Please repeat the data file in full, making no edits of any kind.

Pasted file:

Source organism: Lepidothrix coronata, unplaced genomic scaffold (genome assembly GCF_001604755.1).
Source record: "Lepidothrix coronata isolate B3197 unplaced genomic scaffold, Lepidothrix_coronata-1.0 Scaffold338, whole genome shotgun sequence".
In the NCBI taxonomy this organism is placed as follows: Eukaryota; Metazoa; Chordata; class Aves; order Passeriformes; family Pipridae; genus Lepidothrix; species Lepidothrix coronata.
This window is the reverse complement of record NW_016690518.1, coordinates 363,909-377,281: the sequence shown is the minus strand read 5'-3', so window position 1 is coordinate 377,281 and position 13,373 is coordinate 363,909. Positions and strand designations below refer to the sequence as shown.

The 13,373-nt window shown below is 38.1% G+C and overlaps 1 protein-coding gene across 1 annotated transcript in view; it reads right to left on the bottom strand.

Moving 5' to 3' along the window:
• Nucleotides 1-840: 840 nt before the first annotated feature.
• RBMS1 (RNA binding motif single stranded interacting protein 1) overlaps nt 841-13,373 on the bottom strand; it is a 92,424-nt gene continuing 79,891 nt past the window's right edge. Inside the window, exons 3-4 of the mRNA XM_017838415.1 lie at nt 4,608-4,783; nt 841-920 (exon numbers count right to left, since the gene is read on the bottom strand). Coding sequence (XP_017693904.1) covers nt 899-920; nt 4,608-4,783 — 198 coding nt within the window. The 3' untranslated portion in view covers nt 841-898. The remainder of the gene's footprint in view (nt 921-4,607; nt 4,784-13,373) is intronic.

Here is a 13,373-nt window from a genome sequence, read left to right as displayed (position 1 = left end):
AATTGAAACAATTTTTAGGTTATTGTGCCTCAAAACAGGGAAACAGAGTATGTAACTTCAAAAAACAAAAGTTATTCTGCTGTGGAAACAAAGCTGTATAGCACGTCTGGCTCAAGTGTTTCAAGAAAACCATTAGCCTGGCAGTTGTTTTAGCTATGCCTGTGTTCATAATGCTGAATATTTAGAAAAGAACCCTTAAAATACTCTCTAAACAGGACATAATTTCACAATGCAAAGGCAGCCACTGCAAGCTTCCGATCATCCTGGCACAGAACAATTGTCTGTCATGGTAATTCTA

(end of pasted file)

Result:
Source organism: Lepidothrix coronata, unplaced genomic scaffold (genome assembly GCF_001604755.1).
Source record: "Lepidothrix coronata isolate B3197 unplaced genomic scaffold, Lepidothrix_coronata-1.0 Scaffold338, whole genome shotgun sequence".
In the NCBI taxonomy this organism is placed as follows: Eukaryota; Metazoa; Chordata; class Aves; order Passeriformes; family Pipridae; genus Lepidothrix; species Lepidothrix coronata.
This window is the reverse complement of record NW_016690518.1, coordinates 363,909-377,281: the sequence shown is the minus strand read 5'-3', so window position 1 is coordinate 377,281 and position 13,373 is coordinate 363,909. Positions and strand designations below refer to the sequence as shown.

The 13,373-nt window shown below is 38.1% G+C and overlaps 1 protein-coding gene across 1 annotated transcript in view; it reads right to left on the bottom strand.

Moving 5' to 3' along the window:
• Nucleotides 1-840: 840 nt before the first annotated feature.
• RBMS1 (RNA binding motif single stranded interacting protein 1) overlaps nt 841-13,373 on the bottom strand; it is a 92,424-nt gene continuing 79,891 nt past the window's right edge. Inside the window, exons 3-4 of the mRNA XM_017838415.1 lie at nt 4,608-4,783; nt 841-920 (exon numbers count right to left, since the gene is read on the bottom strand). Coding sequence (XP_017693904.1) covers nt 899-920; nt 4,608-4,783 — 198 coding nt within the window. The 3' untranslated portion in view covers nt 841-898. The remainder of the gene's footprint in view (nt 921-4,607; nt 4,784-13,373) is intronic.

Here is a 13,373-nt window from a genome sequence, read left to right as displayed (position 1 = left end):
AATTGAAACAATTTTTAGGTTATTGTGCCTCAAAACAGGGAAACAGAGTATGTAACTTCAAAAAACAAAAGTTATTCTGCTGTGGAAACAAAGCTGTATAGCACGTCTGGCTCAAGTGTTTCAAGAAAACCATTAGCCTGGCAGTTGTTTTAGCTATGCCTGTGTTCATAATGCTGAATATTTAGAAAAGAACCCTTAAAATACTCTCTAAACAGGACATAATTTCACAATGCAAAGGCAGCCACTGCAAGCTTCCGATCATCCTGGCACAGAACAATTGTCTGTCATGGTAATTCTA